I went to Kabul, Afghanistan, in March to see old friends. By chance, I arrived the day after a woman had been beaten to death and burned by a mob of young men. The world would soon come to know her name: Farkhunda. The name means “auspicious” or “jubilant.” She was killed in the very heart of the Afghan capital, at a popular shrine, the burial place of an unnamed ghazi, a warrior martyred for Islam. Years ago, I worked only a few doors away. I knew the neighborhood well as a crossroads for travelers and traders, a market street beside the Kabul River, busy with peddlers, beggars, drug addicts, thieves, and pigeons. It was always a dodgy neighborhood. Now, it had become a crime scene.
In April, at the end of the traditional 40-day period of mourning for the dead woman, that crime scene became the stage for a reenactment of the murder by a group of citizens calling themselves the Committee for Justice for Farkhunda, which was pressing the government to arrest and punish the killers. Shortly after the performance, the office of the attorney general announced formal charges against 49 men: 30 suspected participants in the woman’s murder and 19 police officers accused of failing to try to stop it. On May 2, a trial began at the Primary Court, carried live on Afghan television. Farkhunda is now dead and buried, but her story has had staying power. It seems to mark the rise of something not seen in Afghanistan for a very long time: the power of people to renounce violence and peacefully reclaim themselves. This makes it worth recalling just how events unfolded and what messages they might hold for Americans, in particular, who have been fighting so fruitlessly in Afghanistan for 13-plus years.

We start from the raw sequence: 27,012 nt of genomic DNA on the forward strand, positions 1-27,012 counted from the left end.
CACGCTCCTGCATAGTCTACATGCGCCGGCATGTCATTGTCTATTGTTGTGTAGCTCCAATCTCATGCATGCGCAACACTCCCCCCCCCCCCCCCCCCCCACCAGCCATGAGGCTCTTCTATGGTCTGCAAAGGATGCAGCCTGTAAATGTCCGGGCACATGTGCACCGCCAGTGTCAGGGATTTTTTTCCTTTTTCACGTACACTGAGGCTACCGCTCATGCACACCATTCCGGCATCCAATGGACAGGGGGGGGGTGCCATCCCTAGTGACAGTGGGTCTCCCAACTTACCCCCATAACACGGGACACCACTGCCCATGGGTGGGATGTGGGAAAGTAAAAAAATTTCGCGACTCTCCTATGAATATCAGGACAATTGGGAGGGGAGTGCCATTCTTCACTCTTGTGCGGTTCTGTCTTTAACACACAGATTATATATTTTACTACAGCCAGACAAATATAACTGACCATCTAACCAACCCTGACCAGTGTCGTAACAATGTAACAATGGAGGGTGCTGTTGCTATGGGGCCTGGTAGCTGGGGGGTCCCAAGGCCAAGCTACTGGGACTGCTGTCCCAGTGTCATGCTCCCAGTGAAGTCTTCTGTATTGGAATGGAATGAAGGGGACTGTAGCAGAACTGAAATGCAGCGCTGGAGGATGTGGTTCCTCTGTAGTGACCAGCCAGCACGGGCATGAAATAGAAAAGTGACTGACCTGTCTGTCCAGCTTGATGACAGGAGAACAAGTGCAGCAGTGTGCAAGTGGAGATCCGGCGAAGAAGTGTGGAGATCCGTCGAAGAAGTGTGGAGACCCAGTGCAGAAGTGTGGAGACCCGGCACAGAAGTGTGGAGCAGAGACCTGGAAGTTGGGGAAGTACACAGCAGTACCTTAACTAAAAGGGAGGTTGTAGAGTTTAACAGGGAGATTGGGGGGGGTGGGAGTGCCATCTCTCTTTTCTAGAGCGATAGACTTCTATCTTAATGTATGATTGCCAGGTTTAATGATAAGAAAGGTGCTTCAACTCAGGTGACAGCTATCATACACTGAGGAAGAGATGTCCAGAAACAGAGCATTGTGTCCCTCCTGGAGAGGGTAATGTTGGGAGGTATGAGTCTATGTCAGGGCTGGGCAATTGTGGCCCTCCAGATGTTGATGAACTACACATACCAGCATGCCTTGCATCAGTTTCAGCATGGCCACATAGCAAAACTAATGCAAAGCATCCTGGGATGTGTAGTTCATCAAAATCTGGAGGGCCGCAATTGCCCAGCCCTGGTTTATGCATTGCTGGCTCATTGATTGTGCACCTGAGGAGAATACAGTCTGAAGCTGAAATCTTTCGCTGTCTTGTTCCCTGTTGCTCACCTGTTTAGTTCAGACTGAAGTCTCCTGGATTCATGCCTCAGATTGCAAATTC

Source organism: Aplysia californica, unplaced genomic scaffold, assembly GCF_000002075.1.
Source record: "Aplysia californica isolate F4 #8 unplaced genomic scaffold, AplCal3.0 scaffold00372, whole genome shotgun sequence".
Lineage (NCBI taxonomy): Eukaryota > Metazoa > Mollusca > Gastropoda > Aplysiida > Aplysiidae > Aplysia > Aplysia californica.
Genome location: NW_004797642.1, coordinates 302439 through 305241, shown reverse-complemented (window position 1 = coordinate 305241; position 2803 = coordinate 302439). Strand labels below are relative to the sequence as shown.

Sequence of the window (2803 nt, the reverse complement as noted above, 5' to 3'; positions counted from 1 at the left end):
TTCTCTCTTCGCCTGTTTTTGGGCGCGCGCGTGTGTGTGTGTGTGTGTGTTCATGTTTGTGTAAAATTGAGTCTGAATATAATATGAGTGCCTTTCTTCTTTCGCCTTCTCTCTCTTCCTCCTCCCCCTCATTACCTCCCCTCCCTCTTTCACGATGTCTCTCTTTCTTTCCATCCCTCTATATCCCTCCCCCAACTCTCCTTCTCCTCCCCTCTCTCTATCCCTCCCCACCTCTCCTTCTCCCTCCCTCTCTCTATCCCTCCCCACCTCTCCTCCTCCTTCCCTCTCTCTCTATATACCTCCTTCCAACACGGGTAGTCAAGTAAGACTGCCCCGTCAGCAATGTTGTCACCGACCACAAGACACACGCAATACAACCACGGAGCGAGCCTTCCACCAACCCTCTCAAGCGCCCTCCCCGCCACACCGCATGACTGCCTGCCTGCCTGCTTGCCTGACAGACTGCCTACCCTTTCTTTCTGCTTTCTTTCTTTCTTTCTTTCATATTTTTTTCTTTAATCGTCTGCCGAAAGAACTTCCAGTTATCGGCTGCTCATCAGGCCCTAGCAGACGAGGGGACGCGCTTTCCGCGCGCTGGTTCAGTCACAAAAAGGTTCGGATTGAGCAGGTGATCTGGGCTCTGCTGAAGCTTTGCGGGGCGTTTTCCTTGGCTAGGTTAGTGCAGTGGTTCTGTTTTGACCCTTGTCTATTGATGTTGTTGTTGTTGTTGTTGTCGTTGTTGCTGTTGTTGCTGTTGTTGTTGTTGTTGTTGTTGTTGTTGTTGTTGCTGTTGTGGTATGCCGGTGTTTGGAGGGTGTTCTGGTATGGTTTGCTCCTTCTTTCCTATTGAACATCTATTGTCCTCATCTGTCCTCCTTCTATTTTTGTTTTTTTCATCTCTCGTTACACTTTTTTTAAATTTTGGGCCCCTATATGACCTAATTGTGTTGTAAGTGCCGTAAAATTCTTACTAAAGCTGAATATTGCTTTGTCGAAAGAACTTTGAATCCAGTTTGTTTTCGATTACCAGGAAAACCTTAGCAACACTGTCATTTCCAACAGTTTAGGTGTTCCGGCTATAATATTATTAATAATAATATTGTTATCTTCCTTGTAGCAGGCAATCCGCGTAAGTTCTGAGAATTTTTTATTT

Punched, Kicked, Stomped, Stoned, Crushed, Dragged, and Burned
On Thursday afternoon, March 19, Farkhunda visited the Shah-e Du Shamshira shrine. There, about 30 other visitors watched as a few young men began the attack that would end her life. Some of the onlookers took up a cry that summoned yet more: Allah-u Akbar (“God is great”). When, less than an hour later, the woman’s body was torched, police estimated that the crowd had reached 5,000 to 7,000 people. From the start, onlookers used their mobile phones to take photos or videos, many of which were later posted on Facebook and watched by tens of thousands more throughout the country and eventually the world.